Using a combination of field samples from the Norwegian Sea and a new method for analyzing sea life populations, researchers have shown that tiny marine crustaceans called copepods use cannibalism as a mechanism to limit their population.
Traditional notions have assumed that fluctuations in marine populations can be explained mainly by physical processes. That is, if you understand ocean circulation and other physical functions affecting marine life, then you can understand how and why populations fluctuate. Other theories of marine populations are based on birth rates, including the processes of feeding and growth that lead to the production of new offspring.
Mark Ohman of Scripps Institution of Oceanography at the University of California, San Diego, and colleague Hans-Jürgen Hirche of the Alfred Wegener Institute for Polar and Marine Research in Germany, have provided evidence that there is much more to the story. Instead of birth rates, they flipped conventional notions and analyzed the death rates of copepods.
In their study, published in the August 9 edition of the journal Nature, Ohman and Hirche found that egg mortality in the copepod species Calanus finmarchicus is directly related to the abundance of females in the population.
"We found that a tenfold increase in adult egg-producing female copepods will not result in a similar increase in the number of surviving eggs," said Ohman, a professor in the Integrative Oceanography Division at Scripps. "Rather, half as many eggs will survive. We believe the reason is cannibalism and we think it's a self-regulating mechanism that no one has found before in the open sea."
Copepods, tiny marine crustaceans (about four Calanus finmarchicus fit end to end on a dime), are the most numerous multicellular animals in the oceans, and possibly the most numerous on Earth. They figure prominently in marine food webs as grazers of phytoplankton and serve as prey for a variety of fishes, marine mammals, and marine birds. They also play a key role in the ocean's "biological pump," a process that transfers carbon from the atmosphere to the deep ocean.
Data for the Nature study were derived from an intensive field study conducted in the center of a gyre, a closed ocean circulation system, in the Norwegian Sea north of the British Isles and east of Iceland at a destination called "Ocean Station M." Battling rough seas and waves that sometimes surpassed 50 feet, Hirche's group and other marine researchers performed experiments and collected zooplankton samples for 80 days.
The sample data were then transferred to Ohman, who analyzed them using a new numerical method he devised for copepod populations.
"In the past, zooplankton loss rates were treated as constant and linear," said Ohman. "People didn't know enough about them so the simplest assumption was made, which was to pick a value that sounded reasonable out of the hat and keep it constant. We found a population-limiting mechanism that you couldn't predict using that approach."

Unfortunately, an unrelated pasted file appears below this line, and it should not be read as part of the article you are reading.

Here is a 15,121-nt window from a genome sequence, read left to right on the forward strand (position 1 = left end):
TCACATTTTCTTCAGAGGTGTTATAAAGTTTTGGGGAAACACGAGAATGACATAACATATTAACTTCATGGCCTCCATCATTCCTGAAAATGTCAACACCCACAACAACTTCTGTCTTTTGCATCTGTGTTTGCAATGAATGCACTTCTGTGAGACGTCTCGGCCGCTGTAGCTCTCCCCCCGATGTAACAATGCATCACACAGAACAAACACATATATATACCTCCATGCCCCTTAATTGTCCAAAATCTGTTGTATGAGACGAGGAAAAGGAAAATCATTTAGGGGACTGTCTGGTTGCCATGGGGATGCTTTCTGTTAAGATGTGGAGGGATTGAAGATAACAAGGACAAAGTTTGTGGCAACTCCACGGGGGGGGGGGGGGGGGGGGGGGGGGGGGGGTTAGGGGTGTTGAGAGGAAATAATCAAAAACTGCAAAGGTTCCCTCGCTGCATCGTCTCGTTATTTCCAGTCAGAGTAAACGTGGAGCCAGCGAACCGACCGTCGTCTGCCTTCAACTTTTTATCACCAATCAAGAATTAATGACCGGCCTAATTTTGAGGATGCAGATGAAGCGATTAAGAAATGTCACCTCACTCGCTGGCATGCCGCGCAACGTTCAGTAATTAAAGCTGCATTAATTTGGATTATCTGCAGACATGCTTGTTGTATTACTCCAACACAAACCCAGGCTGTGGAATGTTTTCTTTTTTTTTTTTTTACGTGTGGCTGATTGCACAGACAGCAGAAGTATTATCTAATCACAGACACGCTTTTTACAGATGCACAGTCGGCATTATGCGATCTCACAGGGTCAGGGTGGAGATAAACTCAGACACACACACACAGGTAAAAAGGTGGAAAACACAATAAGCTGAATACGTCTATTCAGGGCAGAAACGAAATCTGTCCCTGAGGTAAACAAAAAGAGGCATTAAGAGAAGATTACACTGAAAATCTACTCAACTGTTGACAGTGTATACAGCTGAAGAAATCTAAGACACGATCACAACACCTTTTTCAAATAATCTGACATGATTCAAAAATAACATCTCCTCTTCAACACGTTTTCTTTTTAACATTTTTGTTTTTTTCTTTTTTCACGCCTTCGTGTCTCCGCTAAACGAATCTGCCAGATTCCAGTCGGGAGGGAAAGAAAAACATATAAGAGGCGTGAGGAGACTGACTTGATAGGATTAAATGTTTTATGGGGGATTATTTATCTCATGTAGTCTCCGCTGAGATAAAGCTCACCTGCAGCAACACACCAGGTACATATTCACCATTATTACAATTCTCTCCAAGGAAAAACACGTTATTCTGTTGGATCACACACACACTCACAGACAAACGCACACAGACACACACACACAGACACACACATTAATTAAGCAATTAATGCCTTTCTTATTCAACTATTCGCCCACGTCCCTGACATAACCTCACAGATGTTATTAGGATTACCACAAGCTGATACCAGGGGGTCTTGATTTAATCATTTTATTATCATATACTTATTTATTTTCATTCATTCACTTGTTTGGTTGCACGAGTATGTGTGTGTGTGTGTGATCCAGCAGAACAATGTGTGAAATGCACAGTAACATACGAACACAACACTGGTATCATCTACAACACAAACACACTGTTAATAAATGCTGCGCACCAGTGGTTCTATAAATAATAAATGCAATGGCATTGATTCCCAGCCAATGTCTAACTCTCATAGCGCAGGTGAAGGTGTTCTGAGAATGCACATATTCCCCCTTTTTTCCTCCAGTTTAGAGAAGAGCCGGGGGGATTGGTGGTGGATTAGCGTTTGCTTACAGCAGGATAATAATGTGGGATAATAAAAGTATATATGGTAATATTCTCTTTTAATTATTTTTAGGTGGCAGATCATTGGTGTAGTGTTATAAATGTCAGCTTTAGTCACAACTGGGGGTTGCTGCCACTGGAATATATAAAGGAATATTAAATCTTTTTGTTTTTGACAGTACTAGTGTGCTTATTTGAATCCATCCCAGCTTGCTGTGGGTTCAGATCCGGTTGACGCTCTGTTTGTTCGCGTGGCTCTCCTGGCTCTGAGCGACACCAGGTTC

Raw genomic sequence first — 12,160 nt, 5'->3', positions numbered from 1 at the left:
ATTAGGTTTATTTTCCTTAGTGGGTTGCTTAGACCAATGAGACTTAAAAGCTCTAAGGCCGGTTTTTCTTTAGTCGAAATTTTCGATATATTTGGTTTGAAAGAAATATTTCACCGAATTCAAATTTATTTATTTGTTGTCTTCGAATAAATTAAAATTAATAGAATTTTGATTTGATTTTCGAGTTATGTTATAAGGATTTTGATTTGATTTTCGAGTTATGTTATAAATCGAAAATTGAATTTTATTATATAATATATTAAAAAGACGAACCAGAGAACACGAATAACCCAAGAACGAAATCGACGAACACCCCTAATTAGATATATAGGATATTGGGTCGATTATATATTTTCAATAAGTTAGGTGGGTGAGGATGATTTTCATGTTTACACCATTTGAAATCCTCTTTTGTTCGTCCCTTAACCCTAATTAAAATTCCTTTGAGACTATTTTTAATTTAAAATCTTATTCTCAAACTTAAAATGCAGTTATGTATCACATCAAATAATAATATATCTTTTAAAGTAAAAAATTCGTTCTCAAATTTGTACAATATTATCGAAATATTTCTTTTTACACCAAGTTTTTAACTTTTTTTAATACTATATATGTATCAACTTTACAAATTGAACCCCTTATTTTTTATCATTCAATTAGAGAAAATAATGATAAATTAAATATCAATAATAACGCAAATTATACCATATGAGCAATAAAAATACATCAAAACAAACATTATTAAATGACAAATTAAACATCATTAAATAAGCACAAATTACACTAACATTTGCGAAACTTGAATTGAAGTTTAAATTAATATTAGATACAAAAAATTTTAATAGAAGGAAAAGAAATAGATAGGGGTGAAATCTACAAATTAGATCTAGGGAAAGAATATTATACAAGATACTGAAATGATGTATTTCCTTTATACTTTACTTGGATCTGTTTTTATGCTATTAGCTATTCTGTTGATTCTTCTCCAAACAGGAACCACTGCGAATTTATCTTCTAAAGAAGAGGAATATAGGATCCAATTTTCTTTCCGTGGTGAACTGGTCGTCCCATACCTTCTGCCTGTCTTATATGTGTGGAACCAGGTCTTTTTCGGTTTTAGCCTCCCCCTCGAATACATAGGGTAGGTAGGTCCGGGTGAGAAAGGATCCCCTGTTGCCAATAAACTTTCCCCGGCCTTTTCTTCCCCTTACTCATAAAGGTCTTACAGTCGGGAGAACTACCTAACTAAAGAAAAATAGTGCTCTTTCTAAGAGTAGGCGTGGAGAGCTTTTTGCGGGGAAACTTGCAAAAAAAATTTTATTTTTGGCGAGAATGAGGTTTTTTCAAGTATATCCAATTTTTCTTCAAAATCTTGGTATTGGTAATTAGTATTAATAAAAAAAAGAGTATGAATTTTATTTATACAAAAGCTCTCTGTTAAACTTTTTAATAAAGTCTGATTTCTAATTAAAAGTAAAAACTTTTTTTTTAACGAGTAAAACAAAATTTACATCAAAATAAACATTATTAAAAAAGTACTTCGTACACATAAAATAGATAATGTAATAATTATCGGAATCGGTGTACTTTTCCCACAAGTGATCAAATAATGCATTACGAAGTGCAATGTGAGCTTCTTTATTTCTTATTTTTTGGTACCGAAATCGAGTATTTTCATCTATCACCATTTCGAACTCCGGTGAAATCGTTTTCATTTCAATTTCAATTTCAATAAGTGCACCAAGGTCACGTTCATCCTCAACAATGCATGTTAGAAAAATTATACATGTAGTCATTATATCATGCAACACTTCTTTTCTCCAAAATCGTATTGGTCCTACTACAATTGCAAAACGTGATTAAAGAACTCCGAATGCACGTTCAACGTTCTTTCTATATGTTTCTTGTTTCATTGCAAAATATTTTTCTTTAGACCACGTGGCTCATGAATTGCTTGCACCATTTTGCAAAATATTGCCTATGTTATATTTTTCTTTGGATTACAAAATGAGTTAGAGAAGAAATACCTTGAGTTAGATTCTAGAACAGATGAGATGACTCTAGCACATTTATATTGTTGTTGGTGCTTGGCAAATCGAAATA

Ohman believes the new study will point future research toward the importance of death rates in addition to birth rates.
"The implication of this study is if you want to predict how marine ecosystems might respond to climate change, or how the ocean food web is going to influence the ocean's capacity to take up carbon dioxide, you have to understand the biological dynamics as well as physical processes," said Ohman. "If you want to understand how variability in zooplankton populations influences variability in fish populations, then you have to understand and correctly model the rate of growth of these copepod populations. That's essentially what we're after–trying to develop better predictive models for the future."
A copepod specialist, Ohman stresses the importance of the tiny crustaceans in the marine environment, but believes they are not widely known because of their microscopic size.
"This group is my specialty because I'm fascinated with their highly diverse forms, coloration patterns, and appendages that can change remarkably from one species to another," he said. "Their life histories and the way they feed, grow, and interact with predators are intrinsically interesting.
"I think if children took a moment to look at these intriguing animals they would forget all about dinosaurs."
The Nature paper is dedicated to the late Scripps Professor Michael Mullin, a pioneer in experimental zooplankton studies.
The study was supported by the European Commission through the Trans-Atlantic Study of Calanus finmarchicus (TASC) project and by the National Science Foundation and National Oceanic and Atmospheric Administration through the U.S. Global Ocean Ecosystem Dynamics (GLOBEC) program. The goal of GLOBEC is to understand the ways global climate change may affect the abundance and production of animal populations in the sea.